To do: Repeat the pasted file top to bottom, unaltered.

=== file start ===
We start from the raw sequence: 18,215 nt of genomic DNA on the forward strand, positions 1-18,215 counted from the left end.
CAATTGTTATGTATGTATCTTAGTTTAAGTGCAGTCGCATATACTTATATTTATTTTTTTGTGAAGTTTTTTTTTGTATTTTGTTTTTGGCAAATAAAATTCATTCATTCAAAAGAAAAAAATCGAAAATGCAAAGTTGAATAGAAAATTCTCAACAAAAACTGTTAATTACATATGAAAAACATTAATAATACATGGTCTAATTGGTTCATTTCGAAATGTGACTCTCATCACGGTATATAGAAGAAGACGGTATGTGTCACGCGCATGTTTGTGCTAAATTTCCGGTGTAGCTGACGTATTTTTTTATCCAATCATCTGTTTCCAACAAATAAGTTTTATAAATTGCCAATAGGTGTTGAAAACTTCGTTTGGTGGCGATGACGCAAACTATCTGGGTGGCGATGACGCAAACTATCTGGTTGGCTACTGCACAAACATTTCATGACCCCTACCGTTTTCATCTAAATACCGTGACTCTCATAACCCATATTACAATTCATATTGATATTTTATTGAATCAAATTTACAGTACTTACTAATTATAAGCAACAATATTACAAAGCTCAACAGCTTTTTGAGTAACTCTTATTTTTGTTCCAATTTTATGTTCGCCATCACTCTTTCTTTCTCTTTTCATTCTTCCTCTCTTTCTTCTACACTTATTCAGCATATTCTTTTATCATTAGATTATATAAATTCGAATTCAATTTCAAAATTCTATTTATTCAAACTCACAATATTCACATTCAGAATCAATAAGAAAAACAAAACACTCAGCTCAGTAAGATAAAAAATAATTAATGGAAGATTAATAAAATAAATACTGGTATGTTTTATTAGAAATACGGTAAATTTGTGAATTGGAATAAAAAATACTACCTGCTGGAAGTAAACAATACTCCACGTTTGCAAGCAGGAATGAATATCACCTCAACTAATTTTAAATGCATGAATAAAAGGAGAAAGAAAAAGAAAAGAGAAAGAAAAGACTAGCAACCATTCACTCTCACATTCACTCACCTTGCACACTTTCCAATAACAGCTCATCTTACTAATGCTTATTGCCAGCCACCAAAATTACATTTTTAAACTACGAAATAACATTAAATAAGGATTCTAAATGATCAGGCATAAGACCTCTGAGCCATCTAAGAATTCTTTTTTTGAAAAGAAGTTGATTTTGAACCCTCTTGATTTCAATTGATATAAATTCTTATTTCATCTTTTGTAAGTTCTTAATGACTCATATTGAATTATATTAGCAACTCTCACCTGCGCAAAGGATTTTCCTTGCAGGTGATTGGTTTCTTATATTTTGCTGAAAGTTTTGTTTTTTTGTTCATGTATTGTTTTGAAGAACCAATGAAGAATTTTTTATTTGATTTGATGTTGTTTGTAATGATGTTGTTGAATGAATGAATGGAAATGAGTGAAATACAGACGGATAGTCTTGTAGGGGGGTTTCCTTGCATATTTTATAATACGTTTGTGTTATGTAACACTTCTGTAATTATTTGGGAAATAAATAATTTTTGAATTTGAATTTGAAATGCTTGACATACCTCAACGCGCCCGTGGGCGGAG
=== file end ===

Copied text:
We start from the raw sequence: 18,215 nt of genomic DNA on the forward strand, positions 1-18,215 counted from the left end.
CAATTGTTATGTATGTATCTTAGTTTAAGTGCAGTCGCATATACTTATATTTATTTTTTTGTGAAGTTTTTTTTTGTATTTTGTTTTTGGCAAATAAAATTCATTCATTCAAAAGAAAAAAATCGAAAATGCAAAGTTGAATAGAAAATTCTCAACAAAAACTGTTAATTACATATGAAAAACATTAATAATACATGGTCTAATTGGTTCATTTCGAAATGTGACTCTCATCACGGTATATAGAAGAAGACGGTATGTGTCACGCGCATGTTTGTGCTAAATTTCCGGTGTAGCTGACGTATTTTTTTATCCAATCATCTGTTTCCAACAAATAAGTTTTATAAATTGCCAATAGGTGTTGAAAACTTCGTTTGGTGGCGATGACGCAAACTATCTGGGTGGCGATGACGCAAACTATCTGGTTGGCTACTGCACAAACATTTCATGACCCCTACCGTTTTCATCTAAATACCGTGACTCTCATAACCCATATTACAATTCATATTGATATTTTATTGAATCAAATTTACAGTACTTACTAATTATAAGCAACAATATTACAAAGCTCAACAGCTTTTTGAGTAACTCTTATTTTTGTTCCAATTTTATGTTCGCCATCACTCTTTCTTTCTCTTTTCATTCTTCCTCTCTTTCTTCTACACTTATTCAGCATATTCTTTTATCATTAGATTATATAAATTCGAATTCAATTTCAAAATTCTATTTATTCAAACTCACAATATTCACATTCAGAATCAATAAGAAAAACAAAACACTCAGCTCAGTAAGATAAAAAATAATTAATGGAAGATTAATAAAATAAATACTGGTATGTTTTATTAGAAATACGGTAAATTTGTGAATTGGAATAAAAAATACTACCTGCTGGAAGTAAACAATACTCCACGTTTGCAAGCAGGAATGAATATCACCTCAACTAATTTTAAATGCATGAATAAAAGGAGAAAGAAAAAGAAAAGAGAAAGAAAAGACTAGCAACCATTCACTCTCACATTCACTCACCTTGCACACTTTCCAATAACAGCTCATCTTACTAATGCTTATTGCCAGCCACCAAAATTACATTTTTAAACTACGAAATAACATTAAATAAGGATTCTAAATGATCAGGCATAAGACCTCTGAGCCATCTAAGAATTCTTTTTTTGAAAAGAAGTTGATTTTGAACCCTCTTGATTTCAATTGATATAAATTCTTATTTCATCTTTTGTAAGTTCTTAATGACTCATATTGAATTATATTAGCAACTCTCACCTGCGCAAAGGATTTTCCTTGCAGGTGATTGGTTTCTTATATTTTGCTGAAAGTTTTGTTTTTTTGTTCATGTATTGTTTTGAAGAACCAATGAAGAATTTTTTATTTGATTTGATGTTGTTTGTAATGATGTTGTTGAATGAATGAATGGAAATGAGTGAAATACAGACGGATAGTCTTGTAGGGGGGTTTCCTTGCATATTTTATAATACGTTTGTGTTATGTAACACTTCTGTAATTATTTGGGAAATAAATAATTTTTGAATTTGAATTTGAAATGCTTGACATACCTCAACGCGCCCGTGGGCGGAG